The question was posed the other day: What are your grandchildren going to call you? Such questions bring the magnitude of the situation to light . . . the wife and I are now grandparents! With grandparenthood there seems to come changes, and apparently one of the biggest is a name change. I wasn’t really expecting a name change as I was just beginning to get used to being called “Sir” and “Mister” by just about everyone younger than me—which seems to be more and more people each day!
To be honest, until this morning I hadn’t even thought about this. Having some spare time though got me to thinking—what will my two granddaughters (pictured above) call the wife and I—in particular me. I called my grandparents—on both sides—Grandma and Grandpa. It seemed to work as they always seemed to respond to those monikers. But this is a different age and time with so many more choices available to those who are newly christened as grandparents. I know because I went on the Internet in search of all the possibilities . . . there are many.
The site I ended up at was deemed the “ultimate guide to all things grandparent” called Grandparents.com (http://www.grandparents.com/gp/content/activitiesandevents/everyday-activities/article/grandparent-names.html). You name it and you can find it at this site—including names for grandparents! In fact, there are four categories from which one can chose a name: traditional; trendy; playful; and international. So many choices! What is a new grandparent to choose?
Well, it turns out that the names I used for my grandparents fall under the traditional category. The names the wife used with her grandparent Pappaw and Mammaw also fell in the traditional category . . . I just attributed it to her southern upbringing. In all there seem to be about 75 choices in the traditional category . . . more choices than one should have to consider in picking a new name.
Over in the trendy section of names there are another 70 or so names to choose from. Here are a few of the more interesting ones listed there: BigBop, Chief, Coach, G-Daddy, Geezer, Grand-D, PeePa, PoPo, Puggies, Skipper, Ump, and Mellowman. I have a problem with being trendy as most people—especially my family—will tell you, I am not trendy. Far from it! Not being trendy kind of puts these names in the “do not consider” file. With the names G-Daddy and Grand-D my mind flashes to rapping and hip-hop—can’t stand either one of those genders of music, besides I know how to properly wear a baseball cap and don’t have enough bling to pull those names off. Mellowman is out as I am not very mellow . . . until a couple of microbrews, and I know that isn’t going to happen. PeePa and PoPo sould like something I would say when a diaper needs to be changed. Ump, Skipper, Chief, and Coach—too sporty! Puggies . . . that’s the neighbor’s dogs. About the only two on the list that I might consider is BigBop and Geezer . . . everyone knows that the older I get the more like a geezer I get.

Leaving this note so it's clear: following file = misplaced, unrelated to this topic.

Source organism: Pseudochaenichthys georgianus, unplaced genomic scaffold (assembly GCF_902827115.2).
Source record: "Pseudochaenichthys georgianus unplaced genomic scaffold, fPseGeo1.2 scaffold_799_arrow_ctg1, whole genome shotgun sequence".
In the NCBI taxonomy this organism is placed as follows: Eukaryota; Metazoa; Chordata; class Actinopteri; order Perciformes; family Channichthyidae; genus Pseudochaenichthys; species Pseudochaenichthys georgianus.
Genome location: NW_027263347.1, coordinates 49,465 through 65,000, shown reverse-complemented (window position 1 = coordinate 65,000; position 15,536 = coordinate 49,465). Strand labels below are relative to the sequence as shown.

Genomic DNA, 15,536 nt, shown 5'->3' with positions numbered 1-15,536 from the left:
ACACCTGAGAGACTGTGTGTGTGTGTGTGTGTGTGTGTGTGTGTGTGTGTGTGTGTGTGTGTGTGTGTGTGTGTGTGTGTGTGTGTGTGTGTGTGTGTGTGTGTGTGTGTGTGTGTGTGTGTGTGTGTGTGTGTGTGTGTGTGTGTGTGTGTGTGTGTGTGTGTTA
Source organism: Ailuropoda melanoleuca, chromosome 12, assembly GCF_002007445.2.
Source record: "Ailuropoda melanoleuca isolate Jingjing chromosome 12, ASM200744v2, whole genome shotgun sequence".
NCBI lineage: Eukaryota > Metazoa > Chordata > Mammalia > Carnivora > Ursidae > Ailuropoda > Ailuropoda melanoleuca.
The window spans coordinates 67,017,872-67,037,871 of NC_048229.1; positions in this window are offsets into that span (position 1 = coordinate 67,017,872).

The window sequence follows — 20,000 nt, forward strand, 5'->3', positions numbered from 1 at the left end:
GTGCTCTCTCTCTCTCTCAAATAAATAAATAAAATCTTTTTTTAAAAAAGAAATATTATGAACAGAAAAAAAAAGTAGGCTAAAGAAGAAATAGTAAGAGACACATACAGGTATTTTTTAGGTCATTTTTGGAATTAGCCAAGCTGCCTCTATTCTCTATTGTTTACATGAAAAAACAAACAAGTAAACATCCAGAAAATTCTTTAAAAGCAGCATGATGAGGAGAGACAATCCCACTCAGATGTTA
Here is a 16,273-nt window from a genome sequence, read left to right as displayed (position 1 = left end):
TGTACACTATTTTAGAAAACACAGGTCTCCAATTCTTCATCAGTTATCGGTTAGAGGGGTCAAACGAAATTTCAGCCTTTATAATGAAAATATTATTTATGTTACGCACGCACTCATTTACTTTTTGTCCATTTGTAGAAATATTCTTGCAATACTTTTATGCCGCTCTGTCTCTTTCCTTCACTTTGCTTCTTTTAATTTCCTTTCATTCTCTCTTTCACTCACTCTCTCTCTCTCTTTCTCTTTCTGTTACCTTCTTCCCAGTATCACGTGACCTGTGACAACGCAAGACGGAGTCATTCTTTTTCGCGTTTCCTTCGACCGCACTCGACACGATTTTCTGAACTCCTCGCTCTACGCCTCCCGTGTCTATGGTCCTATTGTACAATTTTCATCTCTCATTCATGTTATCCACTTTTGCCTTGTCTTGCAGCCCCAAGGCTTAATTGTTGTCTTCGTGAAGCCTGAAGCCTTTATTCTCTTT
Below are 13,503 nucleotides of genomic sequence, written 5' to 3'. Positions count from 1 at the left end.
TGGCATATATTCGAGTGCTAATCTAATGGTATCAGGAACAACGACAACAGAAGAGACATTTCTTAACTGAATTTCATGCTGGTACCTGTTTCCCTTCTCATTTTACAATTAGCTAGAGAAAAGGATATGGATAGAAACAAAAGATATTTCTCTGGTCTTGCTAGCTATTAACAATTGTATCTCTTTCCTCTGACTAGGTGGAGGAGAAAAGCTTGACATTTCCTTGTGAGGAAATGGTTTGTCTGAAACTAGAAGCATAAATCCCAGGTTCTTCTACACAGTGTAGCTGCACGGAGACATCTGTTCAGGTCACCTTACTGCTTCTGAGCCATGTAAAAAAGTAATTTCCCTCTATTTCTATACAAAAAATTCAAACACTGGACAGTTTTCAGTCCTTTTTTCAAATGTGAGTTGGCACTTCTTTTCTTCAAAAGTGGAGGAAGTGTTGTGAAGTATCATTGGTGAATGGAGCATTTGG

In the playful category—about 50 choices—the names become even more ridiculous. I cannot picture myself being called Hee-Haw or Checkers or Doody or DoDad or even UmmPaPa (sounds like a character out of Willy Wonka and the Chocolate Factory). Even though I did not find any names I liked in the playful category, I’m sure there are a few the family would consider-- Grumpy or Grumpa would be among them.
At least a 100 choices were listed under the international category. Those all are probably out as none of us—me, especially—cannot pronounce 99.9 percent of the names listed.
Choices, choices, choices! What is a new grandpa to do? Probably what I had always thought I would do . . . I’m going to let the little tykes come up with their own name for me. As long as they are not insulting me, calling me nasty names, and actually use the name, I don’t care what they call me. In the end I am sure that one of the many choices might end up being what I am called. That is okay as long as it is respectful and loving. What they call me is not important, calling me is. In the meantime Grandpa suffices until that day I become . . . I become whatever it is that I become to these gifts from God. I can handle that!